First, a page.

Potential for Violence Directed at Religious Institutions in Wake of Supreme Court Decision
In light of the recent decision by the US Supreme Court to overturn the legal decision of Roe vs. Wade there is potential for considerable backlash by proponents of abortion. Christianity and other religions have backed the sanctity of life view and that abortion is murder. There are some in the pro-abortion community that see preventing them from killing their young as a form of oppression. Therefore, because of the ties between religion and its opposition to murder there are some extremist pro-abortionists that may desire to strike at religious institutions directly. Additionally, there may be civil unrest in which religious sites and their congregations may be caught in.
· Conduct a risk assessment to determine whether there is probable cause to believe that your sanctuary and your congregation whether in-service or out-of-service may be at risk by extremists that might act in a violent or disruptive manner following the Supreme Court decision.
· Share information with local churches concerning any threats you may receive. Strengthen the community by sharing so all are aware. Consider assembling a local meeting of religious representatives from the community to discuss potential risk and methods for mitigating possible criminal acts. Consider a joint risk assessment.
· Be especially attuned to newcomers at this time. People may attempt to enter the religious site first as any other congregant before initiating their disruptive tactic. While it is not recommended to be confrontational or act in any way un-Christian like be more watchful. If you do not have very engaging greeters consider having them be a little more engaging so you can assess attitudes.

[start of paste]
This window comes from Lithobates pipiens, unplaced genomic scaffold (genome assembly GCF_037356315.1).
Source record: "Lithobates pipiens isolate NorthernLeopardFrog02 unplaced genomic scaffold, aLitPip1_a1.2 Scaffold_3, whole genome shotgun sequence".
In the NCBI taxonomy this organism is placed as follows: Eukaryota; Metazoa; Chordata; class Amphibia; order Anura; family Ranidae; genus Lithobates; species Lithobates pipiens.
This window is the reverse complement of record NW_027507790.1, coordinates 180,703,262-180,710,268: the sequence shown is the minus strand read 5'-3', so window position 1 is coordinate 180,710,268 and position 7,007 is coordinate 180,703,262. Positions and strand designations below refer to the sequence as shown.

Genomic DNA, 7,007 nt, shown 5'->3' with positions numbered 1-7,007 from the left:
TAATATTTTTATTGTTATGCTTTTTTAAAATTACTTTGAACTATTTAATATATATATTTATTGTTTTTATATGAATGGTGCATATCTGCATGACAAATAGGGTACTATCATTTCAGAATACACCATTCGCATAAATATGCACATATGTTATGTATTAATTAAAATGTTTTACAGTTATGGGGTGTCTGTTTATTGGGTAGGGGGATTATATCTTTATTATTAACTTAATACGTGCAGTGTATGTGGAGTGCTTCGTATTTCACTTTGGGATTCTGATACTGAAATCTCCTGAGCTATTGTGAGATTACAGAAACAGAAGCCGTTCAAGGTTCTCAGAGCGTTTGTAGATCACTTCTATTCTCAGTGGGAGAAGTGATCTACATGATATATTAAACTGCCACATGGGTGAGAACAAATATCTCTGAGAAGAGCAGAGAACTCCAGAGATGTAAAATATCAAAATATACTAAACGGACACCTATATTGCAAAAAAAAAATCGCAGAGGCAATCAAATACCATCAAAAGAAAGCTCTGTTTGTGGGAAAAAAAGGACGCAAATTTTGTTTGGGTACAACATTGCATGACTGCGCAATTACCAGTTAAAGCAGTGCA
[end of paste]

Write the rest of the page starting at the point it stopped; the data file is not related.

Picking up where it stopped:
· If you believe there is risk to your congregants at this time consider sending out a security bulletin to remind your fellow worshippers that they may be targeted.
· Contact your local fusion center to ask if there have been any indications of activity in your area. They may be typing up a bulletin for distribution but a phone call or an email can get you an answer quicker.
· Consider increasing your normal security precautions temporarily if you believe there is moderate or higher risk of an incident occurring in the near future due to the situation. This may be such as reducing number of open accesses or reducing the size of the area available for parking in the lot to a smaller size more easily patrolled or managed by security.
· If your facility uses a contract security service recognize there may be hiccups in operations. Mobile patrols may be unable to reach your site due to impediments along the roadways. They may be tied up with emergencies at other sites resulting from the unrest. If you have static guards that usually monitor from the parking lot consider moving them inside the building for safety or telling them to be prepared to make a report to appropriate emergency services and leave if protesters or rioters come onto church grounds. There is not really too much a single or even a couple of guards can do against a mob unless they have some serious less than lethal equipment such as the fire extinguisher sized OC sprays and pepper ball guns. Remember that violence begets violence and it may only amplify the situation. Additionally, that brings liability upon your church. It’s a very bad situation that your insurance company will thank you for not partaking in.